Photo Credit: Hadas Parush/Flash90
Ministers Avigdor Liberman and Aryeh Deri, members of the coalition that voted down a bill outlawing second chances to disgraced officials.

The Knesset plenum on Wednesday rejected a bill to combat public corruption, submitted by MK Yair Lapid (Yesh Atid) and a similar bill from MK Mickey Rosenthal (Labor). 37 MKs supported the bill, 51 objected.

The proposed law stated that a person who had been convicted of a criminal offense where the court ruled the crime disgraceful, shall not be elected to the post of prime minister, minister, deputy minister, or the head of a local municipality. The bill also proposed that the term of office of a sitting Prime Minister who was convicted under such circumstances will cease on the date of the judgment, and that the Minister of the Interior will order the termination of the office of the head of a local municipality should he or she be convicted under similar circumstances.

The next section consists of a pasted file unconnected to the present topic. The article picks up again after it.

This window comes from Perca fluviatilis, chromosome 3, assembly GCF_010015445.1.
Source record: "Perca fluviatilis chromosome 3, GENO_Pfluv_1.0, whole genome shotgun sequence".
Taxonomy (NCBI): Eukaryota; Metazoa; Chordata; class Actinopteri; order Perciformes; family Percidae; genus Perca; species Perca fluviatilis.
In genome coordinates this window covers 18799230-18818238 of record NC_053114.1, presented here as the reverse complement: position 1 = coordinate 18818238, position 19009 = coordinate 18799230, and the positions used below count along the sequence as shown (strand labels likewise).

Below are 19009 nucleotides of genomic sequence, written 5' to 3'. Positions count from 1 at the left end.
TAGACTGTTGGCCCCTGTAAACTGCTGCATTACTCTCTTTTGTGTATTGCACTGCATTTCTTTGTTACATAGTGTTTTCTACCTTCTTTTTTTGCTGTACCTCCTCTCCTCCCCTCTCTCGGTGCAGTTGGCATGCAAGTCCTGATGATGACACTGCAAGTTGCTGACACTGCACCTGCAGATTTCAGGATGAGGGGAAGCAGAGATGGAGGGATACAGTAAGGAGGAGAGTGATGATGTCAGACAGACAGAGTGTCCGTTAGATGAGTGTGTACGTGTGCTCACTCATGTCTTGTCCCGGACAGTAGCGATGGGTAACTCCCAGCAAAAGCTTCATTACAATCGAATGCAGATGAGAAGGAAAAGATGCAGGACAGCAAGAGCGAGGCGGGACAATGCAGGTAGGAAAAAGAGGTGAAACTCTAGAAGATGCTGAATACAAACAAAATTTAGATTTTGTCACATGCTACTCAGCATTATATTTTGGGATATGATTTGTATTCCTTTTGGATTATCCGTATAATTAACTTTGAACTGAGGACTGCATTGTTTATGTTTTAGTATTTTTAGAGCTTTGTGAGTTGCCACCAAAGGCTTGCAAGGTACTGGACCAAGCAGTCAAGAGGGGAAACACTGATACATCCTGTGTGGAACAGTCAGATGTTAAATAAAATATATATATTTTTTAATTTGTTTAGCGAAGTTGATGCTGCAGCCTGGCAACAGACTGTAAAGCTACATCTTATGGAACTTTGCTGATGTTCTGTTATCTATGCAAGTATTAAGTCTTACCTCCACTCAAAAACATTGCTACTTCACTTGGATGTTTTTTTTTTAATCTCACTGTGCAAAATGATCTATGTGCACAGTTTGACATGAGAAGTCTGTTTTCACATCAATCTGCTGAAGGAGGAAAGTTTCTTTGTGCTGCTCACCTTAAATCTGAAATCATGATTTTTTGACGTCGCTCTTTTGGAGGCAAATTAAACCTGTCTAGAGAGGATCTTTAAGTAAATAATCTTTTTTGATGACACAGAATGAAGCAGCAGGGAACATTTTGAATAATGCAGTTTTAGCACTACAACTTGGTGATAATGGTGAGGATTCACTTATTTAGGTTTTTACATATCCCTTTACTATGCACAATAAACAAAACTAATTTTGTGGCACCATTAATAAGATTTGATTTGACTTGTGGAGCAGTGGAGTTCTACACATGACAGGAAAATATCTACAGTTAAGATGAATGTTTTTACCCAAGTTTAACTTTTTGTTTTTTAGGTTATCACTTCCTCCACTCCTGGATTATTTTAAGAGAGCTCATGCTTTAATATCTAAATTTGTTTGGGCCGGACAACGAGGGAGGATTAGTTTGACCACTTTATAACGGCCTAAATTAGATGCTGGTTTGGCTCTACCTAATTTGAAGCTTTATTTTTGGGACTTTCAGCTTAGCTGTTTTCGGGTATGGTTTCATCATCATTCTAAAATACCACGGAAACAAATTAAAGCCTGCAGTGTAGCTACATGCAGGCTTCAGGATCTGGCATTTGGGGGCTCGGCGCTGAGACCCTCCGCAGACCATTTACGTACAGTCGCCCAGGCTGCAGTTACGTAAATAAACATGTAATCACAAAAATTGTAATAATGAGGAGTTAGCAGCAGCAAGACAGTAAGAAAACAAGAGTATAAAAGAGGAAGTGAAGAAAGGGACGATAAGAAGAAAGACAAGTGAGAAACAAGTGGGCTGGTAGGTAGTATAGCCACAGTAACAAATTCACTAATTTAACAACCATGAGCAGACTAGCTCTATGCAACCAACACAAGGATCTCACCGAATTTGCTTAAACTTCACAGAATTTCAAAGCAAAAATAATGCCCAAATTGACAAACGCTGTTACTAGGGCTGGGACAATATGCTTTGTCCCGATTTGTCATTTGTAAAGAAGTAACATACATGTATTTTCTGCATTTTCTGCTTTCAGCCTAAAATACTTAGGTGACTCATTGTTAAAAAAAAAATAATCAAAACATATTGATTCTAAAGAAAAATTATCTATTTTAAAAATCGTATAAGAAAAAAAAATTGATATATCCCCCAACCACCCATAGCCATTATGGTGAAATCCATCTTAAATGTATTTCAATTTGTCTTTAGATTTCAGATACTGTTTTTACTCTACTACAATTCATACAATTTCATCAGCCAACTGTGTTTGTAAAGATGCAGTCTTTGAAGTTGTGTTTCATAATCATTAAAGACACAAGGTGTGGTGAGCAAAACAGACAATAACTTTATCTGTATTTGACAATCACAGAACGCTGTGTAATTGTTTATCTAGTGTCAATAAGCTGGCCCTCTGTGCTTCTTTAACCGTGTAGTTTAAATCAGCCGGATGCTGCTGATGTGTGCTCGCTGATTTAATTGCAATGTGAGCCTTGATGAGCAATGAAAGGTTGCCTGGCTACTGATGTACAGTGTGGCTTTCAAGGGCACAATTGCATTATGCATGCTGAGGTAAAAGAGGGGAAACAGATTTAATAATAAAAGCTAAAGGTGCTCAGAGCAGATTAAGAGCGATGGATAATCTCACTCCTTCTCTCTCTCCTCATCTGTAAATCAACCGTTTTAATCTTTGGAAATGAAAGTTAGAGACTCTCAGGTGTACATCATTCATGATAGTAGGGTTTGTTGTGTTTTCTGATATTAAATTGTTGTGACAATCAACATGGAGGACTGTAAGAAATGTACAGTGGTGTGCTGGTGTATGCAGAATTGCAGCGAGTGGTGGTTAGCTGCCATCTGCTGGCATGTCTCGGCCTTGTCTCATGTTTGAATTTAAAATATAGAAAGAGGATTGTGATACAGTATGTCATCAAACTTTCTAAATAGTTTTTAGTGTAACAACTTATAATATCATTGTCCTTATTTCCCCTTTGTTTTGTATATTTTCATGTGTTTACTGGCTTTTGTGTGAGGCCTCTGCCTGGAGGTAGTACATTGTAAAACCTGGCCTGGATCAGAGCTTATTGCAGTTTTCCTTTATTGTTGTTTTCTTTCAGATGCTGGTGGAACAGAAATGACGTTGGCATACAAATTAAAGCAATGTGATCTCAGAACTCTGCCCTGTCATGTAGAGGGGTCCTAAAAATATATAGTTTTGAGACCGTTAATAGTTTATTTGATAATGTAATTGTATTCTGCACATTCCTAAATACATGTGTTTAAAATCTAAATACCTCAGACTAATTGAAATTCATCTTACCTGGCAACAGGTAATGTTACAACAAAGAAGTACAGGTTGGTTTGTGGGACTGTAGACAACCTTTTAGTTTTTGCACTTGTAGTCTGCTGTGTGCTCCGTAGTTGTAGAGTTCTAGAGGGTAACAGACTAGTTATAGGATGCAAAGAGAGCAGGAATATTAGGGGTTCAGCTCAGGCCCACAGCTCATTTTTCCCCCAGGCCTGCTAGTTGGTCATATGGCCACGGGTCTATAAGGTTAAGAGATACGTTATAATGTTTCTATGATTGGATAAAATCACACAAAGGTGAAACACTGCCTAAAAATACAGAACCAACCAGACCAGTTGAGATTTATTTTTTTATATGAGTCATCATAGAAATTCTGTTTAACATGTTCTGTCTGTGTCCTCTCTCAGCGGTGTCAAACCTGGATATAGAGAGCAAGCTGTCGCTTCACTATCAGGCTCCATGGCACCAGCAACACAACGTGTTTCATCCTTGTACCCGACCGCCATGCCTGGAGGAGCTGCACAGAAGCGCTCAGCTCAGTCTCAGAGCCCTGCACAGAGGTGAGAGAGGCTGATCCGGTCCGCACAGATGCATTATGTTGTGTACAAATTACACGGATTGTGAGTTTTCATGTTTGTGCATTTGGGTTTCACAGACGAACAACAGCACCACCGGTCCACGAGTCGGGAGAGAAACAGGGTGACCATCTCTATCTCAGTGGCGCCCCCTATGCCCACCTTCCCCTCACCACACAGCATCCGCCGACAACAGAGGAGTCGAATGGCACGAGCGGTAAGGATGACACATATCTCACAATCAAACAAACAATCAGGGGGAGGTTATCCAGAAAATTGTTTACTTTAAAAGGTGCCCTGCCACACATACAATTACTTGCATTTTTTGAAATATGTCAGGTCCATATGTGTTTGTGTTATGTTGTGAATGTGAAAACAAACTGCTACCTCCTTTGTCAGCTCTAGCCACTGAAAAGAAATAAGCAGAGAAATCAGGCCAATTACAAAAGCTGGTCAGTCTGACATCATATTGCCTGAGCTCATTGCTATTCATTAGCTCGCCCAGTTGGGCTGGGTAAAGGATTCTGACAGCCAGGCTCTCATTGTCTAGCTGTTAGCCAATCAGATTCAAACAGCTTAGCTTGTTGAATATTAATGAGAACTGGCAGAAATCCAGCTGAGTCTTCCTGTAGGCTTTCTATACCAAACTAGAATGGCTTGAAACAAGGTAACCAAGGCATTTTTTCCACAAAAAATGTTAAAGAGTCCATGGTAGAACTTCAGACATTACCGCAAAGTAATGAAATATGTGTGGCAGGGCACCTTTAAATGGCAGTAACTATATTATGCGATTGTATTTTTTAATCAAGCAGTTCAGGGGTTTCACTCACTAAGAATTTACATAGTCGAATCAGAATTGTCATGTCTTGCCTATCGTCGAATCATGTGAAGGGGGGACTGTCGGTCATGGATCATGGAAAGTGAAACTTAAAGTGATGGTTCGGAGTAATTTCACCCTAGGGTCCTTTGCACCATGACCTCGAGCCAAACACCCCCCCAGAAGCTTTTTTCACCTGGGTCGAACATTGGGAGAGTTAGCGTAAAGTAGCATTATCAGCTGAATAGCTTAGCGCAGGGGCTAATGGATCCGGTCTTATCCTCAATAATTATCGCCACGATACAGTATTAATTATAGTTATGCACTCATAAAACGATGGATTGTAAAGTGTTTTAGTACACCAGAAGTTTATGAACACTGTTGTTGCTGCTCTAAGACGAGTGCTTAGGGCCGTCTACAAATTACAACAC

Amusingly enough, the man who currently holds the office of Interior Minister, Aryeh Deri (Shas), was convicted of taking $155,000 in bribes while serving as Interior Minister, and was given a three-year jail sentence in 2000. The same Interior Minister is once again under police investigation for corruption.

A stunned MK Lapid responded: “This is one of the simple rules that were laid before this house. Today, a convicted person cannot serve as the minister’s chauffeur, but he could serve as the minister.”

“The citizens of Israel no longer believe that there can be a completely clean government and a government that has no corruption,” Lapid said.


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